Memorial Day was particularly special for an injured Iraqi war veteran from Allegan.
Hundreds huddled close at Oakwood Cemetery Monday morning. Some wept as Amy Wright finally pinned a Purple Heart on her husband’s uniform. He kneeled so his 7-year old daughter Torin could pin on the other one.
After nearly nine years, some 4,500 American fatalities and about $1 trillion, America’s war in Iraq is about to end. Officials marked the finish Thursday with a modest ceremony at the airport days before the last troops traverse the southern highway to Kuwait, going out as they came in, to conclude the United States’ most ambitious and bloodiest military campaign since Vietnam.
Iraqis will be left with a country that is not exactly at war, and not exactly at peace.
"We are only thankful to them because they got rid of Saddam Hussein. They didn't bring any hope, any construction, any electricity, any water or any infrastructure."
Michigan Senator Carl Levin released this statement today:
“I hope every American will take some time today to reflect on the immense courage and selflessness of our men and women in uniform and their families over the last eight years. Over repeated deployments, in difficult and dangerous conditions, hundreds of thousands of soldiers, sailors, airmen and marines served in Iraq with honor. Beyond their service, they gave our nation unity – the unity of a people who, though divided over the decision to go to war, supported the men and women who fought it.”
LANSING, Mich. (AP) - A consortium of Michigan companies says it's eager to oversee the building of a new city near Baghdad that draws on the skills of Iraqi immigrants living in Michigan.
Officials from the National Investment Commission of Iraq were announcing Tuesday that they've signed a memorandum of understanding with the consortium, MICH Development, to plan and build a new city of 500,000 on the outskirts of Baghdad.
The agreement gives the consortium what it needs to take the next step - raising billions of dollars from banks and private investors to get the project under way by late 2012.
Although much of the building is expected to be done by Iraqi workers, Michigan companies could win as much as $1.5 billion in contracts.
Earlier today I posted the stories of two young veterans who had served multiple tours in Iraq and Afghanistan.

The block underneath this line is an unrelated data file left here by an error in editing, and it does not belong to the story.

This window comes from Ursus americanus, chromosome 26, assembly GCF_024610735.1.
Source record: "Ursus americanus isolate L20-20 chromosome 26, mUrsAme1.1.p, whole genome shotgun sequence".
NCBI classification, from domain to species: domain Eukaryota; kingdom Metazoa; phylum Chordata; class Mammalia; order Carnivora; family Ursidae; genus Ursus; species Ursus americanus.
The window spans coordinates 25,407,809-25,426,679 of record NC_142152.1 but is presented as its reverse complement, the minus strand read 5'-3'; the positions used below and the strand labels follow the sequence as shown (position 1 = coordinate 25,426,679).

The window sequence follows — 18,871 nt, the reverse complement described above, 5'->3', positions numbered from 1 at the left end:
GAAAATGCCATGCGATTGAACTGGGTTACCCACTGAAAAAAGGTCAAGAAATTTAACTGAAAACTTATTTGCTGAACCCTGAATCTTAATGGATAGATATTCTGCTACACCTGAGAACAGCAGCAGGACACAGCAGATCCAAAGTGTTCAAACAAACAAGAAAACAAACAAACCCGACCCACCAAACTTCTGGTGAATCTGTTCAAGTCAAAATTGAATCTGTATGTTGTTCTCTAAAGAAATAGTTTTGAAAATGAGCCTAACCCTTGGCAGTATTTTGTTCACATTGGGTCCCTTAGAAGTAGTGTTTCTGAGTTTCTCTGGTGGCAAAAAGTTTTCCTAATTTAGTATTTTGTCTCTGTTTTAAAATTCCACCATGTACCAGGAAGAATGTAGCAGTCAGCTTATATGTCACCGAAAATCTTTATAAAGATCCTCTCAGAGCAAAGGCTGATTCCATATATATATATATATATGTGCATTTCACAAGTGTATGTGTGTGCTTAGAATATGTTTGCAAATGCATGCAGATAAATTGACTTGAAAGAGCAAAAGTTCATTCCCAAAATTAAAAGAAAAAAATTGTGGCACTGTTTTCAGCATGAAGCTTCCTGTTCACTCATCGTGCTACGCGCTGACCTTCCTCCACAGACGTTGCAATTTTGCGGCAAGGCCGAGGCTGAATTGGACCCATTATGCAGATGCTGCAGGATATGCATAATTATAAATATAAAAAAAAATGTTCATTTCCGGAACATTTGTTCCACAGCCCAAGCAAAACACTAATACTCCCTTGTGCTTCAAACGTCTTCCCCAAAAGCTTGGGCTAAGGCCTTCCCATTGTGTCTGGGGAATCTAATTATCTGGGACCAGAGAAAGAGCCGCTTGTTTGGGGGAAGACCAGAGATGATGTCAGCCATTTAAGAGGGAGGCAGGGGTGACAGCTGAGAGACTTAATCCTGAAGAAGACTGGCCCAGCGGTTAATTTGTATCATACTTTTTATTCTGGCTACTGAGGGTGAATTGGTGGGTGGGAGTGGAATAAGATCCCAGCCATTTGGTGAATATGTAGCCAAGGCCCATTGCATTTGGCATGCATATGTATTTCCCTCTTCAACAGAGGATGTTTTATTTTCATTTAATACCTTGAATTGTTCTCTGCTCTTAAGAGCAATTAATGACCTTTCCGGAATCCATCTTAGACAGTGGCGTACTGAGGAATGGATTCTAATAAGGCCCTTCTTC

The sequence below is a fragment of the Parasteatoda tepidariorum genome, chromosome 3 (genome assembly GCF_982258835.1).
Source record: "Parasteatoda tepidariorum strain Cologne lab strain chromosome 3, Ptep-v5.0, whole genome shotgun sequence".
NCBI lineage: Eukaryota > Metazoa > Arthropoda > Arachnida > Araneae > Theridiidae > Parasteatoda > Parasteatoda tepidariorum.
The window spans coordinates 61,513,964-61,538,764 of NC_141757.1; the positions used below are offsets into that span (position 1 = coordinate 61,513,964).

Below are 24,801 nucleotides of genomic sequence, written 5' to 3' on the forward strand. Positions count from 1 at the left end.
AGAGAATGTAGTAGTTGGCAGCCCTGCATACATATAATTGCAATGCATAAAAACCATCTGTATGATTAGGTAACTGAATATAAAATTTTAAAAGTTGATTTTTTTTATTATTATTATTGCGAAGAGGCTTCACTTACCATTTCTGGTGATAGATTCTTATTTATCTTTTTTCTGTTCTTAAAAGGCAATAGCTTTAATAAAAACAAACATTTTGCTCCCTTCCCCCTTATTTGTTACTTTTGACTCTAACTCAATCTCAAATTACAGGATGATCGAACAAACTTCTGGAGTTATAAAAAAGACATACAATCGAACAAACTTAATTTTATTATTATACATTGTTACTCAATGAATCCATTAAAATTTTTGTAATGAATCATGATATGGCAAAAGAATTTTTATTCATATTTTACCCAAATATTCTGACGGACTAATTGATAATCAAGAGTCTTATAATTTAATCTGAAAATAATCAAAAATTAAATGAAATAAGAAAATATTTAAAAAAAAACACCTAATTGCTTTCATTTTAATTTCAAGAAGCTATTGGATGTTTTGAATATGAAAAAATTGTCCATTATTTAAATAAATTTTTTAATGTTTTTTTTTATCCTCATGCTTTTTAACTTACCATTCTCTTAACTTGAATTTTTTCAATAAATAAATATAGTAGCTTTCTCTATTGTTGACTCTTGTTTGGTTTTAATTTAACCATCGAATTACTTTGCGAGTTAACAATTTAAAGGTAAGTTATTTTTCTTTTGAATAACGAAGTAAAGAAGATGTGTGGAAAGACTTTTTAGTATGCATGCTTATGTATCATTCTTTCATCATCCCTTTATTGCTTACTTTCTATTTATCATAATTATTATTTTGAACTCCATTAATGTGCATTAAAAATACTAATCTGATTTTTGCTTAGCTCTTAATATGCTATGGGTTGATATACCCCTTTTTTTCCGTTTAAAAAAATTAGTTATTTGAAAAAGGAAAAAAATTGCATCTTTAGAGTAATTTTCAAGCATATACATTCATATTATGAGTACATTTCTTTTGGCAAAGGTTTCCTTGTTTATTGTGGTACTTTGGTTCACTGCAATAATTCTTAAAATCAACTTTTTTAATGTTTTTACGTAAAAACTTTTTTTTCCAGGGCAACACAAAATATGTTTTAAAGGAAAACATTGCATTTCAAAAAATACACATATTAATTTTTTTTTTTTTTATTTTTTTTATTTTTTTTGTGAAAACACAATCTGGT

Multiple tours overseas is common in today's military. Re-enlistments helped keep these wars supplied with soldiers over the last ten years.
The problem, as Bernard Rostker of the Rand Corporation put it, "the more you go the more you’re exposed, the more likely you will eventually have some adverse psychological reactions."
Rostker is a former Under Secretary of Defense for Personnel and Readiness, and a former senior policy advisor on recruitment for the Secretary of Defense.
He said the propensity to develop Post Traumatic Stress Disorder (PTSD) is cumulative. And with soldiers serving multiple tours in Iraq and Afghanistan, they're more at risk than a soldier serving a single tour.
PTSD can show up much later in life.
"This is going to be a huge concern for the military," said Rostker.
"Rand did a study, it was a random telephone interview of large numbers of vets using screening techniques for PTSD, and came to the conclusion that there was a huge number of unreported cases. It was controversial with the Department of Defense who looked at the number of people being treated versus those identified with PTSD and noticed lots were going untreated," said Rostker.
About a thousand Michigan Army and Air National Guardsmen will spend the upcoming Labor Day holiday weekend back home, after spending the past year in Iraq and Kuwait. Two battalions of guardsmen have been arriving in cities and towns across Michigan during the past few days.
Captain Aaron Jenkins is a Michigan National Guard spokesman. He says moving the troops from the Middle East to Michigan is complicated by the need to bring their equipment back with the troops.